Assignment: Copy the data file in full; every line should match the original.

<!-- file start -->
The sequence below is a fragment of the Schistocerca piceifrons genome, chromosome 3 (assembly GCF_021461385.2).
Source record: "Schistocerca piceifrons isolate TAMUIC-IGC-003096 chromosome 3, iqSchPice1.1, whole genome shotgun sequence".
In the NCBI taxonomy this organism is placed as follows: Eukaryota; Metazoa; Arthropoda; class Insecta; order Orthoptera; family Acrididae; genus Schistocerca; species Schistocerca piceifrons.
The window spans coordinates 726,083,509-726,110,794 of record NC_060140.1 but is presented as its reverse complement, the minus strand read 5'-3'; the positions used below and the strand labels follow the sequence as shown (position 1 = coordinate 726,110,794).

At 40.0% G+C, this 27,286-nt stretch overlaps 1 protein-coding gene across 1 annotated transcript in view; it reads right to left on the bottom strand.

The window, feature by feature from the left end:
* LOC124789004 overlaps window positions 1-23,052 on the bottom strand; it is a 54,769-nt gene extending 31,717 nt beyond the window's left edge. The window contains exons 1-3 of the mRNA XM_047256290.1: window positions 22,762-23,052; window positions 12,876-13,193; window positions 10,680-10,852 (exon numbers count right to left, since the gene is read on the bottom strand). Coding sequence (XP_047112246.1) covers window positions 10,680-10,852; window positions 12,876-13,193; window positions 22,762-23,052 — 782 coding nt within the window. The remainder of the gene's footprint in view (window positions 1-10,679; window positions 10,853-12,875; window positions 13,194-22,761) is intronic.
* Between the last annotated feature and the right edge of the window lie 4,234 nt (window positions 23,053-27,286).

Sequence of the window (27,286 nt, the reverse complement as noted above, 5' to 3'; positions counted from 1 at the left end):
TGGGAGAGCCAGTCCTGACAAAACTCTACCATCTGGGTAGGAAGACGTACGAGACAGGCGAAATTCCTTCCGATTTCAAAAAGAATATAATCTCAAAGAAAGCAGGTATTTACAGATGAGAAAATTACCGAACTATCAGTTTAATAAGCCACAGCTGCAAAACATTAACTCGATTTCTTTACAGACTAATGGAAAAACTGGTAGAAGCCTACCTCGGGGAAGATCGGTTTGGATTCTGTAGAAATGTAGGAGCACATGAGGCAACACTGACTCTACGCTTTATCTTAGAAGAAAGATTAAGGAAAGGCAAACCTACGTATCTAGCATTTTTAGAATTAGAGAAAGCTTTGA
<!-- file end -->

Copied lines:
The sequence below is a fragment of the Schistocerca piceifrons genome, chromosome 3 (assembly GCF_021461385.2).
Source record: "Schistocerca piceifrons isolate TAMUIC-IGC-003096 chromosome 3, iqSchPice1.1, whole genome shotgun sequence".
In the NCBI taxonomy this organism is placed as follows: Eukaryota; Metazoa; Arthropoda; class Insecta; order Orthoptera; family Acrididae; genus Schistocerca; species Schistocerca piceifrons.
The window spans coordinates 726,083,509-726,110,794 of record NC_060140.1 but is presented as its reverse complement, the minus strand read 5'-3'; the positions used below and the strand labels follow the sequence as shown (position 1 = coordinate 726,110,794).

At 40.0% G+C, this 27,286-nt stretch overlaps 1 protein-coding gene across 1 annotated transcript in view; it reads right to left on the bottom strand.

The window, feature by feature from the left end:
* LOC124789004 overlaps window positions 1-23,052 on the bottom strand; it is a 54,769-nt gene extending 31,717 nt beyond the window's left edge. The window contains exons 1-3 of the mRNA XM_047256290.1: window positions 22,762-23,052; window positions 12,876-13,193; window positions 10,680-10,852 (exon numbers count right to left, since the gene is read on the bottom strand). Coding sequence (XP_047112246.1) covers window positions 10,680-10,852; window positions 12,876-13,193; window positions 22,762-23,052 — 782 coding nt within the window. The remainder of the gene's footprint in view (window positions 1-10,679; window positions 10,853-12,875; window positions 13,194-22,761) is intronic.
* Between the last annotated feature and the right edge of the window lie 4,234 nt (window positions 23,053-27,286).

Sequence of the window (27,286 nt, the reverse complement as noted above, 5' to 3'; positions counted from 1 at the left end):
TGGGAGAGCCAGTCCTGACAAAACTCTACCATCTGGGTAGGAAGACGTACGAGACAGGCGAAATTCCTTCCGATTTCAAAAAGAATATAATCTCAAAGAAAGCAGGTATTTACAGATGAGAAAATTACCGAACTATCAGTTTAATAAGCCACAGCTGCAAAACATTAACTCGATTTCTTTACAGACTAATGGAAAAACTGGTAGAAGCCTACCTCGGGGAAGATCGGTTTGGATTCTGTAGAAATGTAGGAGCACATGAGGCAACACTGACTCTACGCTTTATCTTAGAAGAAAGATTAAGGAAAGGCAAACCTACGTATCTAGCATTTTTAGAATTAGAGAAAGCTTTGA